Newer, bigger Monza shifts gears on a growing stretch of upper King Street (Charleston City Paper) Apr17


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Newer, bigger Monza shifts gears on a growing stretch of upper King Street (Charleston City Paper)

Originally opened in 2008, the once-tiny Monza pizzeria survived and thrived through the considerable, decade-long transformation of what is now Upper King Street. Seeing how said street has morphed over the years, a similar transformation of the original eatery was arguably in order.

Thus, in late October 2018, adjacent sister restaurant Closed for Business permanently called it a day. Restaurateurs Tim Mink and Brooks Reitz, the powerhouse duo behind Leon’s, Melfi’s, and Little Jack’s Tavern, spearheaded the overhaul. After tearing down the walls between the two establishments, they reconfigured the space, added a full bar, and modified the menu.

In summary, where the original Monza was narrow and cozy, the ’19 edition feels spacious and modern. Named for the historic Italian track, there’s still a subtle motor racing theme, mostly conveyed through old photos and the arty pizza boxes. In contrast to the expanded space, the updated menu presents a notably edited version of its predecessor.

The antipasti platter ($20) endures, and individual selections are now available a la carte for $6 a piece. The butterbean salad ($10) also remains. These days, the salad is served cold, the meaty beans tossed with crisp celery slices and a single cherry tomato, cut into quarters. Along with fresh fennel and mint, the toothy beans are imbued with the flavors of lemon and olive oil. Topped with creme fraiche and a sprinkle of crunchy breadcrumbs, it’s a bright, balanced selection, about as satisfying as a salad can be.

New to the menu, the ricotta meatballs ($13) are surprisingly tender, presumably thanks to the otherwise indiscernible cheese. Mildly flavored with visible fennel seeds, three substantial meatballs are bathed in a delicate red sauce, teeming with fresh tomato flavor. Accompanied by “naked pizza” — airy, wood-fired dough dusted with olive oil and parmesan — it’s a straightforward, shareable app that works.

In contrast, the shrimp scampi ($20) is disappointing. Getting recommendations from the despondent server was not easy, but she seemed to brighten up a touch while endorsing this dish. Alas, what arrives is a small bundle of linguine dressed with olive oil, lemon juice, and parmesan cheese, plus an unnamed mystery ingredient that’s unexpectedly really effing spicy. Each bite blazes a trail down one’s throat. Topped with six well-prepared shrimp, it’s alright, but not anything I’d order again.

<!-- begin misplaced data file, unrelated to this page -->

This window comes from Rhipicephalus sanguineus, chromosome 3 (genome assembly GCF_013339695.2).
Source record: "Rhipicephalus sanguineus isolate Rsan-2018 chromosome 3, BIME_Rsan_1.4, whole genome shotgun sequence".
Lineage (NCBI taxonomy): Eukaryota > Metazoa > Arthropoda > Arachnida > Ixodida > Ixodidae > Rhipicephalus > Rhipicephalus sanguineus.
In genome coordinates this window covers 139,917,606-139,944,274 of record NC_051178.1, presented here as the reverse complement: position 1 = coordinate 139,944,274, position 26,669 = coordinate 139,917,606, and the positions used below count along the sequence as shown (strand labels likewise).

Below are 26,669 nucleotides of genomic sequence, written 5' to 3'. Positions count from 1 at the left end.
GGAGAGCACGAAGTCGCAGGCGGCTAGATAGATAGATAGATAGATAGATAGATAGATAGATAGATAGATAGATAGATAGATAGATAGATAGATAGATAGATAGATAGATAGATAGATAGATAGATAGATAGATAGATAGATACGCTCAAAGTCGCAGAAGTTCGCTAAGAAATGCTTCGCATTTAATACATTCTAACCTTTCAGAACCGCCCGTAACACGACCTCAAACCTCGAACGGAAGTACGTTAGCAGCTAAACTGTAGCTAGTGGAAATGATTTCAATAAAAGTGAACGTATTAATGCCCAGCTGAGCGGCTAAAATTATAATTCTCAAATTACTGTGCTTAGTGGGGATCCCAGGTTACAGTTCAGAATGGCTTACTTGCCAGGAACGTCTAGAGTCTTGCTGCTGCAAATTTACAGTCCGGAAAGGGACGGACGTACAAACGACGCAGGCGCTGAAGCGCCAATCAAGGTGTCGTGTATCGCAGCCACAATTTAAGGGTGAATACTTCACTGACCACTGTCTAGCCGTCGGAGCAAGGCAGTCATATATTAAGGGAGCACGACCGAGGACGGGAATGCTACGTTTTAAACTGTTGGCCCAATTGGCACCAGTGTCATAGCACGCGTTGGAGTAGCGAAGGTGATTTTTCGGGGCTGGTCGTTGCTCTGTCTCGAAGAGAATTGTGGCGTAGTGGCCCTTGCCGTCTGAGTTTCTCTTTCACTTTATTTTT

In other news, the decision to combine the two restaurant spaces was a good one. Although open and lofty — a recipe for deafening noise levels — the vibe is pleasantly chill. Meanwhile, service was, for lack of a better word, depressed. Beyond taking our order, our particular server somewhat attended to our needs, for the most part talking with a fellow server and laying low.

A cheerful coworker delivered the Enzo pizza ($17), adorned with “pistachio pesto, smashed baby potatoes, and prosciutto, and finished with parmagiano fondue.” It sounded provocative, but, to quote my notes, “If fed this while blindfolded, I would not guess it was pizza.” The ingredients were clearly fresh and of the highest quality, but ultimately a celebration of blandness. The rare smashed potato — I consumed two slices without encountering one — is rich and buttery, but in short supply. If you’re familiar with the traditional Roman potato pizza, covered edge-to-edge with overlapping slices and dusted with rosemary, this is not that. Nonetheless, the thin, lightly charred crust shines.

On that note, let’s talk about the Count Louis pizza ($16). Historically, the Count Louis of yore was topped with roasted mushrooms, thick slices of pepperoni, and an ample layer of mozzarella and parmesan. These days, it’s a scantily clad pepperoni number, with two small rounds per slice.

Our new-look presentation was then adorned with a trio of Calabrian chili peppers, stacked in the center of the pie. Attempts to cut and spread the three tiny capsicums amongst the six slices left my dining companions to comment, “Spread the love. Why are they making us fight over three tiny peppers!?”

Alas, it’s still a great pizza. And such First World hang-ups point to what seems to be the fundamental driver behind the changes at Monza, the bottom line. Hey, I get it. King Street rents are expensive AF. Similarly, it seems the reinvented Monza Pizza Bar is managing that with a focus on a new target audience — hungry people who already happen to be on King Street, a.k.a. tourists.

As Charleston continues to skyrocket in price per square foot, win travel magazine accolades, and attract curious outsiders, these transformations will no doubt continue as a result of the fundamental effort to stay profitable. In the words of legendary stock car driver Dale Earnhardt, “The winner ain’t the one with the fastest car, it’s the one who refuses to lose.”